There's nothing un-Australian about PJ Hogan's latest film - and that's the way veteran director likes it.
His latest comedy, Mental, is set in rural Queensland and the characters' accents are cringe-worthy. Hogan says the film is a conscious effort to tap back into the Australian vernacular, upon which he scored his breakthrough hit, Muriel's Wedding.
The 1994 Aussie comedy propelled Hogan into a successful career in the US, including box office gold with the romcom My Best Friend's Wedding, starring Julia Roberts.
Walking the red carpet at the film's premiere on Saturday, on the last night of the Melbourne International Film Festival, Hogan welcomed the suggestion his latest effort might be too Australian to find favour with a broader audience.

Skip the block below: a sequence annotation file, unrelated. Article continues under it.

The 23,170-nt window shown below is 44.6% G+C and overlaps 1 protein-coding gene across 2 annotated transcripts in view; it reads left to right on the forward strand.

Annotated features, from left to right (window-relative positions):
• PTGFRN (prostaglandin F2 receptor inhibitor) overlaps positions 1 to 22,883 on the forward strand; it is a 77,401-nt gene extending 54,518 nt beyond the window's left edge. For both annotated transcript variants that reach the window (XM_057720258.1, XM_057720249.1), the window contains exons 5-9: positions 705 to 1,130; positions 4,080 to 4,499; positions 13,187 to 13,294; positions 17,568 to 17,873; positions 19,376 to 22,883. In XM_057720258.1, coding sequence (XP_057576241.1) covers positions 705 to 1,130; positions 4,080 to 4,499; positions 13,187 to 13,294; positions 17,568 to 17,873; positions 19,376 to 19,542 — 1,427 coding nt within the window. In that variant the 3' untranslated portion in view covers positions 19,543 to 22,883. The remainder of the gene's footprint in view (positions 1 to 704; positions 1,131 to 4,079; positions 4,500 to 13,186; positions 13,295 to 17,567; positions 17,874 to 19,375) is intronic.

"I made it totally for Australians," he said.
"I've worked a very long time in the US and I felt I was losing my voice.
"I really do believe that as Australian filmmakers we have to stop looking to overseas to approve of us.
"I think our films are pretty great. So do they because they keep pinching, our actors, our directors and our cinematographers."
The film tracks a family in crisis when a busy politician father ships his stressed-out wife to a mental hospital.
Unable to cope with his five girls alone, he picks up a hitchhiker to be their nanny.
Hogan admits the film is part autobiographical, with several characters based on his family and friends.
"These are people that I knew very well and I loved or was driven mad by," he said.
Mental stars Toni Collette as the nanny, with Anthony LaPaglia and Rebecca Gibney.